Angelina Jolie’s much-anticipated film First They Killed My Father, the first major film about Cambodia’s genocide in over 30 years, makes its Netflix debut on September 15, 2017. Will its all-Cambodian cast and vivid scenes generate renewed interest in this period of the country’s history?
Directed and produced by award-winning Hollywood actress, director and humanitarian Angelina Jolie, the Netflix release of First They Killed My Father is released on Netflix on September 15, 2017. Based on a memoir by Loung Ung, a long-time friend of Jolie’s, the film describes the violent days of 1970s Cambodia when the regime took over the country, and mass murders, forced labor camps and torture prisons became part and parcel of daily Cambodian life under the regime, led by Pol Pot.
The author and Jolie became friends after the actress read Ung’s book of the same name, written from the perspective of a five-year-old Ung, from the forced evacuation in Phnom Penh to life in the Khmer Rouge camps. The two women have been friends for some 16 years and Ung both co-wrote the screenplay and was a consultant on set. Shot in Battambang and Siem Reap in late 2015 and early 2016 with a Cambodian cast and crew, around 500 Cambodians worked on the film, including Cambodian production team Bophana Production, founded by Rithy Panh, co-producer on the film and one of Cambodia’s most respected filmmakers, who lost several family members during the Khmer Rouge regime.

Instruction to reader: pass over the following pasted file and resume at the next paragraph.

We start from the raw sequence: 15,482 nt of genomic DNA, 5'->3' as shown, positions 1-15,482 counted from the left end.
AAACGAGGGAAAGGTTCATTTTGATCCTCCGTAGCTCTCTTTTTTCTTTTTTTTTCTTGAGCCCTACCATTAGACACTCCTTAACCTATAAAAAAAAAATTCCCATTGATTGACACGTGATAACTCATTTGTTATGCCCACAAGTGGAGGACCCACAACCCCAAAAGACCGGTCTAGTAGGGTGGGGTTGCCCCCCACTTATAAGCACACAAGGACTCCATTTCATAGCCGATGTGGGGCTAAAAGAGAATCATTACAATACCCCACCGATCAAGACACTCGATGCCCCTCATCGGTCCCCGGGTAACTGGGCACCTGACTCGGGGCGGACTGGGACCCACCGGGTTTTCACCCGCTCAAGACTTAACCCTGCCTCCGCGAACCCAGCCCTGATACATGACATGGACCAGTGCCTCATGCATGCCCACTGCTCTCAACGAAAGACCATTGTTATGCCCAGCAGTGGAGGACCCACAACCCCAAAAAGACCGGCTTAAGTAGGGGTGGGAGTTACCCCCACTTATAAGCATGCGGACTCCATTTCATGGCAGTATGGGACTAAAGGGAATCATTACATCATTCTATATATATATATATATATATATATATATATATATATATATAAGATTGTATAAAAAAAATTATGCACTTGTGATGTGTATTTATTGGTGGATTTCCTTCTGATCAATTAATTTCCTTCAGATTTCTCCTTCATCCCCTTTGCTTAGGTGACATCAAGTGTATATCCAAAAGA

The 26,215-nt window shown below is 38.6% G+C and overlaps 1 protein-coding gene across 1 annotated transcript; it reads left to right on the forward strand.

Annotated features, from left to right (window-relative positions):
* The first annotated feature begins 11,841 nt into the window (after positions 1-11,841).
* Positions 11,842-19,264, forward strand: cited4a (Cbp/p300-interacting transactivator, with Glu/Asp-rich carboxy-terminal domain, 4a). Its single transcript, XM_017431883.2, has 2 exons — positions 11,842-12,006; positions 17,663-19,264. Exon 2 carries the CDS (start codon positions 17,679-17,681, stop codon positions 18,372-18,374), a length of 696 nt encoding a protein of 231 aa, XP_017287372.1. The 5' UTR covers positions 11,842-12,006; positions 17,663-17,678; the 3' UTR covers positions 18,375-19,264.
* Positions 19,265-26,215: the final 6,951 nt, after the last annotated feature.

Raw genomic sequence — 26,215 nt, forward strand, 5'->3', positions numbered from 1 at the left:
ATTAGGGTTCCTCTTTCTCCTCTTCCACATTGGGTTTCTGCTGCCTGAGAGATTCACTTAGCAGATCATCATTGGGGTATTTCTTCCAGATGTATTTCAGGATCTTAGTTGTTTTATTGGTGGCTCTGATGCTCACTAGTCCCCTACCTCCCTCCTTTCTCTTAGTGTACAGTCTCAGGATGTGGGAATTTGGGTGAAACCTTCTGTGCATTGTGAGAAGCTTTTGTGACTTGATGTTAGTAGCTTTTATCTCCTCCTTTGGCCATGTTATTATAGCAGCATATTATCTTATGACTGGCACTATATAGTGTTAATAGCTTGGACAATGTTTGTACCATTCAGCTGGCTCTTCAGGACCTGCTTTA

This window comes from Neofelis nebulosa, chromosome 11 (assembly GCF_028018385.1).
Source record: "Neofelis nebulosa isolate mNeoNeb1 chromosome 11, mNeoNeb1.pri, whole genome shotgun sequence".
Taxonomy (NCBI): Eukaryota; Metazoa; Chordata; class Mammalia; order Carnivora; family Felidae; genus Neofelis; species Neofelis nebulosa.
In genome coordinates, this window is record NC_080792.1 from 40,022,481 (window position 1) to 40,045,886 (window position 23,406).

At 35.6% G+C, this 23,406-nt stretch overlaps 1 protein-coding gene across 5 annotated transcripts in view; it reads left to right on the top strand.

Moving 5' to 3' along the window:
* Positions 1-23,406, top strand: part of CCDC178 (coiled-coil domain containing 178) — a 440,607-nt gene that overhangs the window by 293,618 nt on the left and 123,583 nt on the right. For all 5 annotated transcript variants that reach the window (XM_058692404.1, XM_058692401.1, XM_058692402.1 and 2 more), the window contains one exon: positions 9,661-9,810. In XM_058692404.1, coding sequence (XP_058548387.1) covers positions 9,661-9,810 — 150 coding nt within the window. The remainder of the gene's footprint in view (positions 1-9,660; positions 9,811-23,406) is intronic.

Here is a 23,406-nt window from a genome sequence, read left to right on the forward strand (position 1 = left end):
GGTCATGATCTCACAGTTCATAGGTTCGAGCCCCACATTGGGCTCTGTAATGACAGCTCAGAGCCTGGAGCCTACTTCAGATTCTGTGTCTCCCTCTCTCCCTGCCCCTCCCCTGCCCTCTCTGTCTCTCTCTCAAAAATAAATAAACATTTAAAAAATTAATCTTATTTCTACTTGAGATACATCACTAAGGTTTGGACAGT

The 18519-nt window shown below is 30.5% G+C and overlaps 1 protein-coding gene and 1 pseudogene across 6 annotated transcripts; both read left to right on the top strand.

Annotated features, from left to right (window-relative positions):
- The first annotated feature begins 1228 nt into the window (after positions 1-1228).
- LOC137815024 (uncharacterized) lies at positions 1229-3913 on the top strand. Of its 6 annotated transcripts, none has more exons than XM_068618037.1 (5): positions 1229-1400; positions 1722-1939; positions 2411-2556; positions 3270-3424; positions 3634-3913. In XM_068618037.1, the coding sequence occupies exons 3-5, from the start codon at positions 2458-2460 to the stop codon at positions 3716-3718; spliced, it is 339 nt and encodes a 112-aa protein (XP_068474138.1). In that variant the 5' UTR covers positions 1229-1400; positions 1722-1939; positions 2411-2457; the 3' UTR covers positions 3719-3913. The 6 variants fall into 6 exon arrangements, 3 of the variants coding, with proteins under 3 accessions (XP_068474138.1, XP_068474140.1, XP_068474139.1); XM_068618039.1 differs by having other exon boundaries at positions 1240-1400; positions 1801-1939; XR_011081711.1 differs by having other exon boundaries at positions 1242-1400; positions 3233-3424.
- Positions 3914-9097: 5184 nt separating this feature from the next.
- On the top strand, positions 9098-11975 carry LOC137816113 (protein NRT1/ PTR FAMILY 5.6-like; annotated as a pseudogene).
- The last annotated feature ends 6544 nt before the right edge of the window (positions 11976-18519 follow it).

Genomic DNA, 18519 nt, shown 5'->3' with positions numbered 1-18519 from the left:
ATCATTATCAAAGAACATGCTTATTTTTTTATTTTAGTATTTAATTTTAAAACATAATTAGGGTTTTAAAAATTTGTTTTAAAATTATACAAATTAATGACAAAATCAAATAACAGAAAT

Over 3,500 background actors were employed to recreate the harrowing scenes of forced evacuations, battle scenes and the Vietnamese invasion which marked the end of the regime. These vivid scenes pull few punches and it is hoped that the film will educate Cambodia’s younger generation about the brutal regime, as some do not believe or do not know just how horrific it was.